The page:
Corel WordPerfect Office 12: The Other Office Suite

 
 
By Rob Enderle  |  Posted 2004-04-29 Email Print this article Print
 
 
 
 
 
 
 

While OpenOffice.org might get all the attention in the battle to unseat Microsoft Office, Corel's suite is the real number two in the market.

In eWeeks recent , there was no mention of the real number two in the market: Corel WordPerfect Office. Given that Corel just launched WordPerfect Office Version 12 (and it is an impressive product), its worth addressing here.

Here are a few reasons why WordPerfect Office matters:

  • WordPerfect Office comes bundled with more PC hardware than OpenOffice or Star Office do.
    Thats because the hardware vendors dont compete with Corel. They do compete with Sun, and have a real problem sending Sun a check for anything.

  • Its been around longer. WordPerfect was dominant before Microsoft Word was, and its still very popular in legal and government offices. It doesnt have to prove itself—its already been proven.

  • It comes from a focused company. What business is Sun really in? Your first answer probably wouldnt be "the desktop applications business." Much like weapons created to fight the cold war, Open Office and Star Office were created to fight Microsoft.

    But Sun just kissed and made up with Microsoft; the company just took a chunk of change from Redmond, and has agreed to work more closely with them on interoperability issues going forward. Sun is now focusing on HP and IBM as its competition, and an office suite isnt very strategic in that fight.

    But the desktop applications business is where where Corel lives and breathes; its their core market, and they have remained committed to it for nearly two decades in one form or other. This product category remained strategic to Corel even when the company was making nice with Microsoft some time ago.

    David Coursey discusses in his Weblog where WordPerfect Office and StarOffice fall short: matching the functionality of Outlook.

  • Corel is more committed to Linux going forward. Corel has a Linux version of their product, and they charge for theirs, which makes it, potentially, a longer term strategic offering. On the other hand, both Sun and Microsoft appear to be set to battle Linux in a more focused way going forward, and it is hard to believe that OpenOffice in particular, which strengthens Linux, is strategic to Sun from here on out.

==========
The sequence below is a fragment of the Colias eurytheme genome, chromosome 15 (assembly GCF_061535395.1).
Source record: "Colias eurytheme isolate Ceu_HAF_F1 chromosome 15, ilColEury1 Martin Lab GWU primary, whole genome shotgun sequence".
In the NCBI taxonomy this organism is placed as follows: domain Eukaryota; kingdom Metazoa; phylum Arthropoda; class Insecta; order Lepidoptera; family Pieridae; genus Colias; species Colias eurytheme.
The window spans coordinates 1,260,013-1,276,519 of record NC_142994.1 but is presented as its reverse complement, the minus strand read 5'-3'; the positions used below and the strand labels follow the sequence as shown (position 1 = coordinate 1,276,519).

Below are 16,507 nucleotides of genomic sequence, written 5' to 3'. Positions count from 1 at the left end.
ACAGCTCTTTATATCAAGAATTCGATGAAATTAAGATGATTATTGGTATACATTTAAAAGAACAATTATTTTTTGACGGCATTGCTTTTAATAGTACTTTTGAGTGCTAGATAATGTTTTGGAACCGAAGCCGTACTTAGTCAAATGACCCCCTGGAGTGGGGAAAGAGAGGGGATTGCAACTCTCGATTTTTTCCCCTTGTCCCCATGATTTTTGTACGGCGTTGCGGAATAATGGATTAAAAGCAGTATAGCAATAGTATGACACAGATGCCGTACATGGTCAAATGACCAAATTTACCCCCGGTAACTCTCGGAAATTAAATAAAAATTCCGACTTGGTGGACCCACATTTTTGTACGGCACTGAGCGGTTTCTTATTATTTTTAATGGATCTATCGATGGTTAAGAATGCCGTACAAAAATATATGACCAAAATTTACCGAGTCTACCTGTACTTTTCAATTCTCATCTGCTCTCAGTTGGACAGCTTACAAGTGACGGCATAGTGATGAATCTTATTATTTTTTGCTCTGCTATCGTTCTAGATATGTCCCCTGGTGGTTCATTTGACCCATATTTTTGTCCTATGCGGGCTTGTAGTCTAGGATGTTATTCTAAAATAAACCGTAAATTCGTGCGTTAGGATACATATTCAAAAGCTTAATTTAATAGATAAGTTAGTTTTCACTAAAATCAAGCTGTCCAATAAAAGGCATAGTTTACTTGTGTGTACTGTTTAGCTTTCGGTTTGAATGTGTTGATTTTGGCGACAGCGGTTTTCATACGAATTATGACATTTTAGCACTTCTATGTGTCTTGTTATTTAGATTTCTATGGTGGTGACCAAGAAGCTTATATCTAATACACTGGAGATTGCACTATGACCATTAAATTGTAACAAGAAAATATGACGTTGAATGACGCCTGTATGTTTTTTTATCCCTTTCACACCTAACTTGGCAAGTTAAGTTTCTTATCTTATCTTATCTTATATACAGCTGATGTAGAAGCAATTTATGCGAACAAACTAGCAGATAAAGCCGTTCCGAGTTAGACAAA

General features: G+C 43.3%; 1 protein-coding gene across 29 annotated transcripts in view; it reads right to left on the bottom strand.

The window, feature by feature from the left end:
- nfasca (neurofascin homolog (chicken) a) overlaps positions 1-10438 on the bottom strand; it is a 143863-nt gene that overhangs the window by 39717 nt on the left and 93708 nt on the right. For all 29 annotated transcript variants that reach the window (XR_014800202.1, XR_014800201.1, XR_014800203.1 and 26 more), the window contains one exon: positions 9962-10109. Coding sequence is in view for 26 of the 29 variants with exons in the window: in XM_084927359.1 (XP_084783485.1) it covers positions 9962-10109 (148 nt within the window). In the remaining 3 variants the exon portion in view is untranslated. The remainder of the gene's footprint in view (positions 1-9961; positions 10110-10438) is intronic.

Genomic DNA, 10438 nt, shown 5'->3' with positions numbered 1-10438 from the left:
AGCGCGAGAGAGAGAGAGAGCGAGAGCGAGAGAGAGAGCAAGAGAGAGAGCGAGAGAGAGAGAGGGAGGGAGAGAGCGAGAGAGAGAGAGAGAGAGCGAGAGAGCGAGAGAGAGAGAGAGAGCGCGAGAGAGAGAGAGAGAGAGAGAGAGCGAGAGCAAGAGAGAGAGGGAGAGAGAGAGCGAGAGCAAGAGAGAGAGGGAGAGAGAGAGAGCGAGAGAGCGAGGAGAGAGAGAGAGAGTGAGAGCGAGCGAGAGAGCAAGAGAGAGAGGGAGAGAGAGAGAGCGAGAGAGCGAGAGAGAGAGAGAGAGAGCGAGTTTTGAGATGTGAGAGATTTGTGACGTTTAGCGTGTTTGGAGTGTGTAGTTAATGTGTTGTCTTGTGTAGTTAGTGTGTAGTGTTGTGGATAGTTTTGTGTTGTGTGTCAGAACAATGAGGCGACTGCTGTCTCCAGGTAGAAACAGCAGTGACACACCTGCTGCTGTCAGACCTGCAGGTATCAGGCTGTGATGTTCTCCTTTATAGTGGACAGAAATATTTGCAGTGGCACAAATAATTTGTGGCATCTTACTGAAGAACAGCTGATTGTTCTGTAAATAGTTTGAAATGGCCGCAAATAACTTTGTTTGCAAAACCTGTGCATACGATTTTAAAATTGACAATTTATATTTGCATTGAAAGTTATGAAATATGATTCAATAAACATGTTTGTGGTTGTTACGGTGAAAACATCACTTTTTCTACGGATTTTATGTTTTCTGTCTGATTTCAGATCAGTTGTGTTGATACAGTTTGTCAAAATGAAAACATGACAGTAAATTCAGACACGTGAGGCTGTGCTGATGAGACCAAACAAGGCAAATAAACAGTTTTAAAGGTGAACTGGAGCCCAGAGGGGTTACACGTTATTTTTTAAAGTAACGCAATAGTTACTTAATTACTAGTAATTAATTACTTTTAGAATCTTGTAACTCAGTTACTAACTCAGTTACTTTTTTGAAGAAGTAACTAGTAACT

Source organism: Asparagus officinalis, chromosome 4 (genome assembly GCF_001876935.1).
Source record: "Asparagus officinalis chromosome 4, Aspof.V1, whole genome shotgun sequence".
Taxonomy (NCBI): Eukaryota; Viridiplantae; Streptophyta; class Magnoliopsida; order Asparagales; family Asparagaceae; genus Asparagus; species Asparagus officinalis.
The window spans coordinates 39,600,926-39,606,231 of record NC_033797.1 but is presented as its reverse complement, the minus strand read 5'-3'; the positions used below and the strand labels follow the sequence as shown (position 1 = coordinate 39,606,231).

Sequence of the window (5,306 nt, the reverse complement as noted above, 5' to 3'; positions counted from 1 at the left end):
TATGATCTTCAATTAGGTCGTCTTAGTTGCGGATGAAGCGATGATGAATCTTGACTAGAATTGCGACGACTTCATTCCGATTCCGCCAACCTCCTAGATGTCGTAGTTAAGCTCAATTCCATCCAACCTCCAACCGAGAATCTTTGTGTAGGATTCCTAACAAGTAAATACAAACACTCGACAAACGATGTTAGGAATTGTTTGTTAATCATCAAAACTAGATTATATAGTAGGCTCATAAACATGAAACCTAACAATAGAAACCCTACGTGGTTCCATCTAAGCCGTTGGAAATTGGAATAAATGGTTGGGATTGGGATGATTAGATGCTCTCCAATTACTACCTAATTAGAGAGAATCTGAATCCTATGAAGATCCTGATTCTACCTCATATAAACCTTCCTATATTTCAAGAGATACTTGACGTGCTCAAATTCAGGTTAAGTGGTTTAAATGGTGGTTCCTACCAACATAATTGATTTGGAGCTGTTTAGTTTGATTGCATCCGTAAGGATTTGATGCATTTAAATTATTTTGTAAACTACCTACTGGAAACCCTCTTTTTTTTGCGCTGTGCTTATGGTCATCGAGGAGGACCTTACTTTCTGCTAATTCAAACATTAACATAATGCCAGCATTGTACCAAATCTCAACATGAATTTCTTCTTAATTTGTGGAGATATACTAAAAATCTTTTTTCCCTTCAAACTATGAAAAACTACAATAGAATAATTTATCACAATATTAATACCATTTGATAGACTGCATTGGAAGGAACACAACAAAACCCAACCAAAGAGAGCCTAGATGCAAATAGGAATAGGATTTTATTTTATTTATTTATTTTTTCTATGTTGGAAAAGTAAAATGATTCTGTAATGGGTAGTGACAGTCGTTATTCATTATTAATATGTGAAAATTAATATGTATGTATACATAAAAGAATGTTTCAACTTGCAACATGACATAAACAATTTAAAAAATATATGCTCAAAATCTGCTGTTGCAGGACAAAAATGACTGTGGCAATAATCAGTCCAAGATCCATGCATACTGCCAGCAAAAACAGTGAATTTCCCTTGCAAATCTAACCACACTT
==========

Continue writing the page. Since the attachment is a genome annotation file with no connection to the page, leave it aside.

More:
• Corel is profitable. Sun isnt right now. How much do you think Sun makes on a free product? OpenOffice has no revenue associated with it; Star Office does, but it isnt the more popular of the two. And supporting a free product when you are losing money would seem to be on the short list of decisions to revisit.

    Corel, on the other hand, is profitable, and is no longer public—so the company doesnt have to worry about the financial oversight that Sun is currently concerned with.
  • WordPerfect is more compatible. Corel has been making plug-compatible products to Microsoft Office for over a decade. They are, in some ways, more compatible with old versions of Office than Microsoft itself is.

  • WordPerfects presentation component is stronger. While presentations are the weakest part of Star Office and OpenOffice, Corels Presentations has been compared favorably to PowerPoint—and is vastly more mature than what Sun provides.

  • Corel is a more stable company. Corel is also not going through any leadership changes currently, making what they say now potentially more consistent with what they will be saying 6 or 12 months from now.

    Microsoft owns 92 to 94 percent of this market, depending on who you ask. Neither Corels nor Suns products are much of a threat to Microsoft Office yet. Granted, Corels offering is not open source—but who really wants to review source code for a desktop productivity application that has millions of lines of code, anyway?

    In the end the fight really isnt about number one yet—though that could be coming. Rather, it is about who is number two. And here Corel may actually have the inside track.

    Rob Enderle is the principal analyst for the Enderle Group, a company specializing in emerging personal technology.
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    Rob Enderle Rob Enderle Enderle Group 389 Photinia Lane San Jose, CA 95127
     
     
     
     
     
     
     

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